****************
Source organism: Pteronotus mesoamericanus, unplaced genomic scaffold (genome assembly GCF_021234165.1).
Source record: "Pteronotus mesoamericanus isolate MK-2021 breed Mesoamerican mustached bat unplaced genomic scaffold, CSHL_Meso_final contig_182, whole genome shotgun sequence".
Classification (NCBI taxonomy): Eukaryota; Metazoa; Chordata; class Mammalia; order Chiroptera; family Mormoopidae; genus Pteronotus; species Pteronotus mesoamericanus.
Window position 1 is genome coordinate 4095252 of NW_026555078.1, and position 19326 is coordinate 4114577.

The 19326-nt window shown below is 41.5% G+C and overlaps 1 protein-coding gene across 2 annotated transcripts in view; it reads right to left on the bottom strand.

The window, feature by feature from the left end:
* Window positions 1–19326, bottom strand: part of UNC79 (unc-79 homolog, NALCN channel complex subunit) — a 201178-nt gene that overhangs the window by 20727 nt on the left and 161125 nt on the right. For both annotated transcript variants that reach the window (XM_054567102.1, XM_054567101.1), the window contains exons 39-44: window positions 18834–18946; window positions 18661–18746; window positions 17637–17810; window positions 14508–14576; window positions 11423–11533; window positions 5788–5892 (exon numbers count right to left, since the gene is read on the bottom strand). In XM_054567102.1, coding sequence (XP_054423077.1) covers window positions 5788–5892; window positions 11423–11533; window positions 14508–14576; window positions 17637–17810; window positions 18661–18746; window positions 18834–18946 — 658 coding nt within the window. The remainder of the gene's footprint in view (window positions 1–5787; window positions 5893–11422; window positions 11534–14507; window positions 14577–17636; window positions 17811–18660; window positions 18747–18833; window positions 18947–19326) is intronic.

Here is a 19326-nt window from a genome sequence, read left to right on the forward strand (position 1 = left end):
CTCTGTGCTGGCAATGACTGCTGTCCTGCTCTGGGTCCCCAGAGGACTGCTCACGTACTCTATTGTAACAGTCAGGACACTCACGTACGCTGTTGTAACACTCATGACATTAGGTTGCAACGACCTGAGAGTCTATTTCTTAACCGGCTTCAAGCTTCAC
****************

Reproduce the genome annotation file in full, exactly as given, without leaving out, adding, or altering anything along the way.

Source organism: Pteronotus mesoamericanus, unplaced genomic scaffold (genome assembly GCF_021234165.1).
Source record: "Pteronotus mesoamericanus isolate MK-2021 breed Mesoamerican mustached bat unplaced genomic scaffold, CSHL_Meso_final contig_182, whole genome shotgun sequence".
Classification (NCBI taxonomy): Eukaryota; Metazoa; Chordata; class Mammalia; order Chiroptera; family Mormoopidae; genus Pteronotus; species Pteronotus mesoamericanus.
Window position 1 is genome coordinate 4095252 of NW_026555078.1, and position 19326 is coordinate 4114577.

The 19326-nt window shown below is 41.5% G+C and overlaps 1 protein-coding gene across 2 annotated transcripts in view; it reads right to left on the bottom strand.

The window, feature by feature from the left end:
* Window positions 1–19326, bottom strand: part of UNC79 (unc-79 homolog, NALCN channel complex subunit) — a 201178-nt gene that overhangs the window by 20727 nt on the left and 161125 nt on the right. For both annotated transcript variants that reach the window (XM_054567102.1, XM_054567101.1), the window contains exons 39-44: window positions 18834–18946; window positions 18661–18746; window positions 17637–17810; window positions 14508–14576; window positions 11423–11533; window positions 5788–5892 (exon numbers count right to left, since the gene is read on the bottom strand). In XM_054567102.1, coding sequence (XP_054423077.1) covers window positions 5788–5892; window positions 11423–11533; window positions 14508–14576; window positions 17637–17810; window positions 18661–18746; window positions 18834–18946 — 658 coding nt within the window. The remainder of the gene's footprint in view (window positions 1–5787; window positions 5893–11422; window positions 11534–14507; window positions 14577–17636; window positions 17811–18660; window positions 18747–18833; window positions 18947–19326) is intronic.

Here is a 19326-nt window from a genome sequence, read left to right on the forward strand (position 1 = left end):
CTCTGTGCTGGCAATGACTGCTGTCCTGCTCTGGGTCCCCAGAGGACTGCTCACGTACTCTATTGTAACAGTCAGGACACTCACGTACGCTGTTGTAACACTCATGACATTAGGTTGCAACGACCTGAGAGTCTATTTCTTAACCGGCTTCAAGCTTCAC